“An RTI activist is always vulnerable”
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“An RTI activist is always vulnerable”

Activist Nikhil Dey and four others were recently convicted in a 19-year-old case. They have appealed against the conviction. But many other activists feel that the sentence sends out a message of warning to other information seekers as to what may happen if you ask questions

india Updated: Jul 09, 2017 08:33 IST
Right To Information,RTI,Nikhil Dey
Activist Nikhil Dey in Jaipur. The activist was recently sentenced to four months in jail in a 19-year-old case.(Himanshu Vyas/HT Photo)

Intimidation of activists, or attempts thereof, can take many forms. It can go beyond physical and verbal abuse, to include legal harassment – as activist Nikhil Dey and his companions recently found out. It was 1998. The RTI Act was yet to be passed, but in Rajasthan, the Panchayati Raj had been amended, remembers Dey, and it was said that people could get copies of official records and documents.

Dey, along with Naurti Devi and three others, were seeking information from the sarpanch of Harmara village regarding complaints of irregularities in development work. The allegations against the sarpanch, a liquor contractor of the village, included payments for toilets, Indira Awaas houses, and labour payments for development works, that had not been made to the beneficiaries.The activists went more than 70 times to meet the sarpanch at his office, but he was not there. Finally, they got orders from the collector and the block development officer (BDO) directing the sarpanch to show the records. They went to hand over the order to the sarpanch at his house. But, the activists say, they were attacked by the sarpanch and his brothers, who were worried (if they had given the records they were likely to have been caught). They shoved and pushed the activists and threatened them with dire consequences if they persisted.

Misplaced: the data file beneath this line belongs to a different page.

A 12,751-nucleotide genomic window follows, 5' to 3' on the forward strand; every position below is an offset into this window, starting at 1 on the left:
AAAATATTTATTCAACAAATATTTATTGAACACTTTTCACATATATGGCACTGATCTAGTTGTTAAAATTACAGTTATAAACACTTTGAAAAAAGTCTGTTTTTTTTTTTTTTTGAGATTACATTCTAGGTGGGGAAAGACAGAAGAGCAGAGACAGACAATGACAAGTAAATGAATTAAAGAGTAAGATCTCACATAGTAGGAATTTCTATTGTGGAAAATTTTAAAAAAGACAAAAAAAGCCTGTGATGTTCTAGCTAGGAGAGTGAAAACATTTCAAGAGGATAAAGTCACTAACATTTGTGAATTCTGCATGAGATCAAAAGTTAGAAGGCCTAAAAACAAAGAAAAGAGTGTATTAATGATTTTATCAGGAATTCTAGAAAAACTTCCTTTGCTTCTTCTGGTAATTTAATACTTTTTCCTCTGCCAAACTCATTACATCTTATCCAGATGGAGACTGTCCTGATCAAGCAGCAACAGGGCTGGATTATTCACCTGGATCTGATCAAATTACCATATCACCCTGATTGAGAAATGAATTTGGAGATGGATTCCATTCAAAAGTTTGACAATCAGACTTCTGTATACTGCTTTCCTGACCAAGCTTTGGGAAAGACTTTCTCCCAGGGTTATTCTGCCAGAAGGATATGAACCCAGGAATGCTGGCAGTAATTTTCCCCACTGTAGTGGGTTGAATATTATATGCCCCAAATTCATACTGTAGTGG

Dey and the others then went and met activist Aruna Roy who was in a nearby village. They discussed what to do and Roy wrote to the SP, the collector and the chief secretary, informing them about he incident and requesting information. A team from the Public Union for Civil Liberties (PUCL) came to record the incident. They did a fact finding and the sarpanch finally gave the papers. But he also filed an FIR against Dey and the others, alleging that they had assaulted him and his family members.

A few months later, final reports were filed in the case and the activists felt the case had been closed. But a few years later the sarpanch got the case reopened in court. The activists found out when they got summons from court. They weren’t too worried since they thought they would be able to put out their side of the story. But the case dragged on. Dey had asked for exemption from personal appearance, but the others continued to appear in court. The court refused to see it as an RTI kind of case. The activists filed an appeal at the Information Commission. But last month the Munsif Magistrate court in Kishangarh convicted the five under sections 323 (voluntarily causing hurt) and 451 (trespass in order to commit an offence punishable with imprisonment) of the Indian Penal Code, and sentenced them to four months imprisonment. The activists have appealed against the conviction. But as Aruna Roy says , “It sends out a warning to other information seekers on what can happen if you ask questions.”

Case details told to Poulomi Banerjee by Nikhil Dey

First Published: Jul 09, 2017 00:04 IST